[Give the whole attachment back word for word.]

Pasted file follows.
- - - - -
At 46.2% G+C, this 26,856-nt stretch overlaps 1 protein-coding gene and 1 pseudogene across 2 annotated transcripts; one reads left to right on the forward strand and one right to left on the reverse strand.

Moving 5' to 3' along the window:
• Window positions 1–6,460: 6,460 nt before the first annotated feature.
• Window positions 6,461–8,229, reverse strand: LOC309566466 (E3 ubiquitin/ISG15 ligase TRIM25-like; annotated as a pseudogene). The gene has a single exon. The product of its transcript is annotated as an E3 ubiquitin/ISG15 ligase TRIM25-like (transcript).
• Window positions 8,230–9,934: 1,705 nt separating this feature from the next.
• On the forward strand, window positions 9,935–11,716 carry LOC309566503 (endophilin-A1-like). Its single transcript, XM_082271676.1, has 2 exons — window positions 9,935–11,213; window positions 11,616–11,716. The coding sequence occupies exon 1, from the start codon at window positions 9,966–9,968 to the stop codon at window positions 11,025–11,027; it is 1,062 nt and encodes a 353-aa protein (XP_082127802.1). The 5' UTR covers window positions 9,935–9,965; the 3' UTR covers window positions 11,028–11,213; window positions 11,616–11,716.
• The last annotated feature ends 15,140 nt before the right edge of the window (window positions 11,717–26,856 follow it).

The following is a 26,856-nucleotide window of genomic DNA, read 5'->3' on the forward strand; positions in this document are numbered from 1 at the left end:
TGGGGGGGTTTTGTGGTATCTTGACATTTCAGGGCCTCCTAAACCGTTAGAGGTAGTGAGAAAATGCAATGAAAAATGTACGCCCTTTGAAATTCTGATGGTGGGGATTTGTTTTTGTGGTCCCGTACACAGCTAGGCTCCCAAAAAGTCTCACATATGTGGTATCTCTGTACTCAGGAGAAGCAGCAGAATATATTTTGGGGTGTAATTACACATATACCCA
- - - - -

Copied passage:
At 46.2% G+C, this 26,856-nt stretch overlaps 1 protein-coding gene and 1 pseudogene across 2 annotated transcripts; one reads left to right on the forward strand and one right to left on the reverse strand.

Moving 5' to 3' along the window:
• Window positions 1–6,460: 6,460 nt before the first annotated feature.
• Window positions 6,461–8,229, reverse strand: LOC309566466 (E3 ubiquitin/ISG15 ligase TRIM25-like; annotated as a pseudogene). The gene has a single exon. The product of its transcript is annotated as an E3 ubiquitin/ISG15 ligase TRIM25-like (transcript).
• Window positions 8,230–9,934: 1,705 nt separating this feature from the next.
• On the forward strand, window positions 9,935–11,716 carry LOC309566503 (endophilin-A1-like). Its single transcript, XM_082271676.1, has 2 exons — window positions 9,935–11,213; window positions 11,616–11,716. The coding sequence occupies exon 1, from the start codon at window positions 9,966–9,968 to the stop codon at window positions 11,025–11,027; it is 1,062 nt and encodes a 353-aa protein (XP_082127802.1). The 5' UTR covers window positions 9,935–9,965; the 3' UTR covers window positions 11,028–11,213; window positions 11,616–11,716.
• The last annotated feature ends 15,140 nt before the right edge of the window (window positions 11,717–26,856 follow it).

The following is a 26,856-nucleotide window of genomic DNA, read 5'->3' on the forward strand; positions in this document are numbered from 1 at the left end:
TGGGGGGGTTTTGTGGTATCTTGACATTTCAGGGCCTCCTAAACCGTTAGAGGTAGTGAGAAAATGCAATGAAAAATGTACGCCCTTTGAAATTCTGATGGTGGGGATTTGTTTTTGTGGTCCCGTACACAGCTAGGCTCCCAAAAAGTCTCACATATGTGGTATCTCTGTACTCAGGAGAAGCAGCAGAATATATTTTGGGGTGTAATTACACATATACCCA